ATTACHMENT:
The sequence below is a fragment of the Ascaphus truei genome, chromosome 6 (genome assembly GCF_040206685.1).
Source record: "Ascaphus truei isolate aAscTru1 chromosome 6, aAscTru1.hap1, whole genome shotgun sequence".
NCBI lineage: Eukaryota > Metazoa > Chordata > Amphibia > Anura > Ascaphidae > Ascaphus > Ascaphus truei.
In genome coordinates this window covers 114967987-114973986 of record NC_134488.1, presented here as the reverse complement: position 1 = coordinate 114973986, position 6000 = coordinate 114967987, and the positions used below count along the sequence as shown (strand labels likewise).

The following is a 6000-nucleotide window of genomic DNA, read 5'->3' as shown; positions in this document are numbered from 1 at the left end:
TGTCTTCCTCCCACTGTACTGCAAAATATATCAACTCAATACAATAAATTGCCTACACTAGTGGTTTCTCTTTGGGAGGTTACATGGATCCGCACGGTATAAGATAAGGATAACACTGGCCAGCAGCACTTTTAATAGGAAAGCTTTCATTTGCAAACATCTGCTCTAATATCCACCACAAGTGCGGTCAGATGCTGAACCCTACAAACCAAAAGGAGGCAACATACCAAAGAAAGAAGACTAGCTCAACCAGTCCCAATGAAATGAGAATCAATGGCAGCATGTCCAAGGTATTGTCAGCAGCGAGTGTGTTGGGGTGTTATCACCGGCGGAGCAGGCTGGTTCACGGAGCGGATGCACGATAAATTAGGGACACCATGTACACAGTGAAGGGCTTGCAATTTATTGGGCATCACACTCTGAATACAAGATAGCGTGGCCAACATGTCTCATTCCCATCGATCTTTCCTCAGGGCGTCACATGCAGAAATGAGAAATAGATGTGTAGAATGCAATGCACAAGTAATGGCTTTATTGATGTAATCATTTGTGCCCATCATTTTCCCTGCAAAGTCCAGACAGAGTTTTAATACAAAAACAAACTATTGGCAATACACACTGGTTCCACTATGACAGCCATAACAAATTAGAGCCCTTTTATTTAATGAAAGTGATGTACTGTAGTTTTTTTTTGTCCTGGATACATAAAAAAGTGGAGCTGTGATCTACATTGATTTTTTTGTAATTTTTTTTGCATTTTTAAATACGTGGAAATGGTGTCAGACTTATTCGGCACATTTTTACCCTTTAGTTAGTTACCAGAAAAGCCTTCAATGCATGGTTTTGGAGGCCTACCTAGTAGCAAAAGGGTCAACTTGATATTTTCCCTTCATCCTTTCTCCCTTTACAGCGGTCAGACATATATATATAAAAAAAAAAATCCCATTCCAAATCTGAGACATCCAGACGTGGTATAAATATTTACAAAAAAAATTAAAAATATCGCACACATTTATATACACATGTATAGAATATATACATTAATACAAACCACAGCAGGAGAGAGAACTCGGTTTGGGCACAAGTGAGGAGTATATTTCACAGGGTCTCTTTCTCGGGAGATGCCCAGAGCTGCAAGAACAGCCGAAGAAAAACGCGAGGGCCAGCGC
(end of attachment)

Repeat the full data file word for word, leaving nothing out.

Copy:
The sequence below is a fragment of the Ascaphus truei genome, chromosome 6 (genome assembly GCF_040206685.1).
Source record: "Ascaphus truei isolate aAscTru1 chromosome 6, aAscTru1.hap1, whole genome shotgun sequence".
NCBI lineage: Eukaryota > Metazoa > Chordata > Amphibia > Anura > Ascaphidae > Ascaphus > Ascaphus truei.
In genome coordinates this window covers 114967987-114973986 of record NC_134488.1, presented here as the reverse complement: position 1 = coordinate 114973986, position 6000 = coordinate 114967987, and the positions used below count along the sequence as shown (strand labels likewise).

The following is a 6000-nucleotide window of genomic DNA, read 5'->3' as shown; positions in this document are numbered from 1 at the left end:
TGTCTTCCTCCCACTGTACTGCAAAATATATCAACTCAATACAATAAATTGCCTACACTAGTGGTTTCTCTTTGGGAGGTTACATGGATCCGCACGGTATAAGATAAGGATAACACTGGCCAGCAGCACTTTTAATAGGAAAGCTTTCATTTGCAAACATCTGCTCTAATATCCACCACAAGTGCGGTCAGATGCTGAACCCTACAAACCAAAAGGAGGCAACATACCAAAGAAAGAAGACTAGCTCAACCAGTCCCAATGAAATGAGAATCAATGGCAGCATGTCCAAGGTATTGTCAGCAGCGAGTGTGTTGGGGTGTTATCACCGGCGGAGCAGGCTGGTTCACGGAGCGGATGCACGATAAATTAGGGACACCATGTACACAGTGAAGGGCTTGCAATTTATTGGGCATCACACTCTGAATACAAGATAGCGTGGCCAACATGTCTCATTCCCATCGATCTTTCCTCAGGGCGTCACATGCAGAAATGAGAAATAGATGTGTAGAATGCAATGCACAAGTAATGGCTTTATTGATGTAATCATTTGTGCCCATCATTTTCCCTGCAAAGTCCAGACAGAGTTTTAATACAAAAACAAACTATTGGCAATACACACTGGTTCCACTATGACAGCCATAACAAATTAGAGCCCTTTTATTTAATGAAAGTGATGTACTGTAGTTTTTTTTTGTCCTGGATACATAAAAAAGTGGAGCTGTGATCTACATTGATTTTTTTGTAATTTTTTTTGCATTTTTAAATACGTGGAAATGGTGTCAGACTTATTCGGCACATTTTTACCCTTTAGTTAGTTACCAGAAAAGCCTTCAATGCATGGTTTTGGAGGCCTACCTAGTAGCAAAAGGGTCAACTTGATATTTTCCCTTCATCCTTTCTCCCTTTACAGCGGTCAGACATATATATATAAAAAAAAAAATCCCATTCCAAATCTGAGACATCCAGACGTGGTATAAATATTTACAAAAAAAATTAAAAATATCGCACACATTTATATACACATGTATAGAATATATACATTAATACAAACCACAGCAGGAGAGAGAACTCGGTTTGGGCACAAGTGAGGAGTATATTTCACAGGGTCTCTTTCTCGGGAGATGCCCAGAGCTGCAAGAACAGCCGAAGAAAAACGCGAGGGCCAGCGC